fine dust


They used to be Cow but are now Sun Theory. Whatever the name or line-up, their third CD together shows that the band knows how to construct roots-rock of a professional and enjoyable standard, and are also well adept at the songwriter’s art. Roots-rock is still a very general term of course, and in this case could perhaps be likened to some degree to seventies bands like The Dingoes or in places, US songwriter Elliot Murphy, but with their own contemporary approach.

The opening song “Lucky Style” is a good introduction to the band and the album itself; a classic song structure, melodic and lyrical.  Not too restrained, not exactly raucous but in a comfortable place in-between – a description that could fit the LP as a whole.

Interesting twists in the arrangements help make various songs stand out as individual, such as the occasional extra bars in “Buddha Says”, or the unusual stop/start intro and coda for “Kicked”.  The material is uniformly mature and intelligent, with all five members more than up to the task of bringing out the music’s strengths through their performance.  No surprise, given their individual histories in bands such as Seven Stories, Linus and Snap To Zero.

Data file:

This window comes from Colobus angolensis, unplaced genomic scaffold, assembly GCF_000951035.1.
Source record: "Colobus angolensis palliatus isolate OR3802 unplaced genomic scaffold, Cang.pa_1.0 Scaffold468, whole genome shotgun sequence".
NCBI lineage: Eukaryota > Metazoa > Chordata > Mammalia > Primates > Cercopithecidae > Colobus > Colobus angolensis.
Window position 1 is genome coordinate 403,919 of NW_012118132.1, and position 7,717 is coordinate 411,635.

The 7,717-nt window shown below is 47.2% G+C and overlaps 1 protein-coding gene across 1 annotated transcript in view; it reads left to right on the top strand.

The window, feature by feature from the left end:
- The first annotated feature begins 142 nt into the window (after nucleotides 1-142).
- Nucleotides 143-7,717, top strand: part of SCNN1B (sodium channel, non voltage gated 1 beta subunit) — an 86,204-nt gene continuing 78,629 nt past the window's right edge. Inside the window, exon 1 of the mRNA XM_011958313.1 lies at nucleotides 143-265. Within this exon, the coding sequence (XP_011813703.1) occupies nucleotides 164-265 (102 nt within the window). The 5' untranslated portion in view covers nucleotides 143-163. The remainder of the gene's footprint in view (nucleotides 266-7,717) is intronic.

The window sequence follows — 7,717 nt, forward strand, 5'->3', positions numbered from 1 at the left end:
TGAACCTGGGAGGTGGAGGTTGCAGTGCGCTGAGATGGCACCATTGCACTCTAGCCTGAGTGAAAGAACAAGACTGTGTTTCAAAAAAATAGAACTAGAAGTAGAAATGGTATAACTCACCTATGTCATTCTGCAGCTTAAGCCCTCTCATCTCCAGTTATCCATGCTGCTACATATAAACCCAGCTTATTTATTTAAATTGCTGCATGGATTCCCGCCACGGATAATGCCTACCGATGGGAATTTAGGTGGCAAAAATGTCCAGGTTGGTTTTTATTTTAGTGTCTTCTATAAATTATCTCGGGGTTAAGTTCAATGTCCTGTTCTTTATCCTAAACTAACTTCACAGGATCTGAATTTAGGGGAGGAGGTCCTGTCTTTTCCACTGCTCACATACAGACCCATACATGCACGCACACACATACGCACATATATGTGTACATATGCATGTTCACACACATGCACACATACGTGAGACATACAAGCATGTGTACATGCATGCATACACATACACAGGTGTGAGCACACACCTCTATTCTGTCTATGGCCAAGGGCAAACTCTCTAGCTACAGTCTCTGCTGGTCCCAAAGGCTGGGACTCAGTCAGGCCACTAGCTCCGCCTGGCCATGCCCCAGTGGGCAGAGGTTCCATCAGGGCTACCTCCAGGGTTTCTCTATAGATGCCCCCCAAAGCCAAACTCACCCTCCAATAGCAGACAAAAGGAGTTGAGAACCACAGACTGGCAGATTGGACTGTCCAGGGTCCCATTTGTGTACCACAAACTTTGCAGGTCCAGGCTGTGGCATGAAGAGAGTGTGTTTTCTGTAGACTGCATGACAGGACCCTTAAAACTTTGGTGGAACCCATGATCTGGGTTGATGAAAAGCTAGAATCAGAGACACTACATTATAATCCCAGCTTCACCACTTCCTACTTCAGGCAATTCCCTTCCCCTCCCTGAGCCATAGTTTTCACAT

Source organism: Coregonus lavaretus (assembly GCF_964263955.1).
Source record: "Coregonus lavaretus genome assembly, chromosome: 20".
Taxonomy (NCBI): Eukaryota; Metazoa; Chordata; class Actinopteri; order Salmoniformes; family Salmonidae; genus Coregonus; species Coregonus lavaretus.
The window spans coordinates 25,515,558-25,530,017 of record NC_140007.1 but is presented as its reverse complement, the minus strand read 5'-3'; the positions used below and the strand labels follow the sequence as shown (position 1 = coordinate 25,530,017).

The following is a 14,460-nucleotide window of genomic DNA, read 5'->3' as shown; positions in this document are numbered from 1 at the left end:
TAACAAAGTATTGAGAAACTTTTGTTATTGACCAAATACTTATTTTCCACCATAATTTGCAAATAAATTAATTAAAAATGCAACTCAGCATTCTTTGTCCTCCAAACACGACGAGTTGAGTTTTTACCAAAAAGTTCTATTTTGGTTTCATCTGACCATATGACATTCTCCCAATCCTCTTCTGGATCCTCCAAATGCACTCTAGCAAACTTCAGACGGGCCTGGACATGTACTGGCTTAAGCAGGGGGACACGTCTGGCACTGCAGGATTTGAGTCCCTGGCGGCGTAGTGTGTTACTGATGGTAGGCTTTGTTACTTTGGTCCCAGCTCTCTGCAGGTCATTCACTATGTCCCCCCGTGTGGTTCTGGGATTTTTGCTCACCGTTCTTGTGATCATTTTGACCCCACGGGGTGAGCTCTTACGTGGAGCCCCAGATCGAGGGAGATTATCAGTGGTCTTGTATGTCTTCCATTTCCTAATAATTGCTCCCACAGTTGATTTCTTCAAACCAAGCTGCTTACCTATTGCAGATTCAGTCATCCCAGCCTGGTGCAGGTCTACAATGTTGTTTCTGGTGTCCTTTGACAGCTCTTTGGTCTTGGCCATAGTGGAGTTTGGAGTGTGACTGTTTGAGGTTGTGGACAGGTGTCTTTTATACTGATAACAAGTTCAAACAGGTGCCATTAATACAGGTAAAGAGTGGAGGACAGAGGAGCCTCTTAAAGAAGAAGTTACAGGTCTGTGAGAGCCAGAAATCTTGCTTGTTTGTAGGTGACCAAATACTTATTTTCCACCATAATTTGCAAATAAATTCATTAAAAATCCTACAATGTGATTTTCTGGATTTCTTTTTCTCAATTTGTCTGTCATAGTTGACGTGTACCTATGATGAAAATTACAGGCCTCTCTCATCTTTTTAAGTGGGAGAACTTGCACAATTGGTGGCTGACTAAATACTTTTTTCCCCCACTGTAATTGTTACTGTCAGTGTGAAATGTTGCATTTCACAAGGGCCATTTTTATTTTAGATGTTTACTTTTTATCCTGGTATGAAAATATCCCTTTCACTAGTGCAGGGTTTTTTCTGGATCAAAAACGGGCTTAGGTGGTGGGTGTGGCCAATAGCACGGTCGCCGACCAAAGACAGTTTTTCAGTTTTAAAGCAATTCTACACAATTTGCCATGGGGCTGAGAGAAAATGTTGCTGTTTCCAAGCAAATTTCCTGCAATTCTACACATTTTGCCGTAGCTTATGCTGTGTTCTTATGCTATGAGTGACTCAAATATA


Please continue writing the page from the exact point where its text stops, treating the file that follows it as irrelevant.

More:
The heartfelt vocals and gorgeous melody of “X” along with its use of cello and strings makes it a personal highlight, while the country-soul of “Kissed” also helps to keep the album away from any accusation of being one dimensional.

Its production is clear with every instrument well defined, though at nine songs and 37 minutes, Fine Dust is a reasonably compact collection.  But its contents are slick, minus the coldness that term can suggest, and don’t have to try hard to impress.

Also printed in Bside Magazine 30 April 2015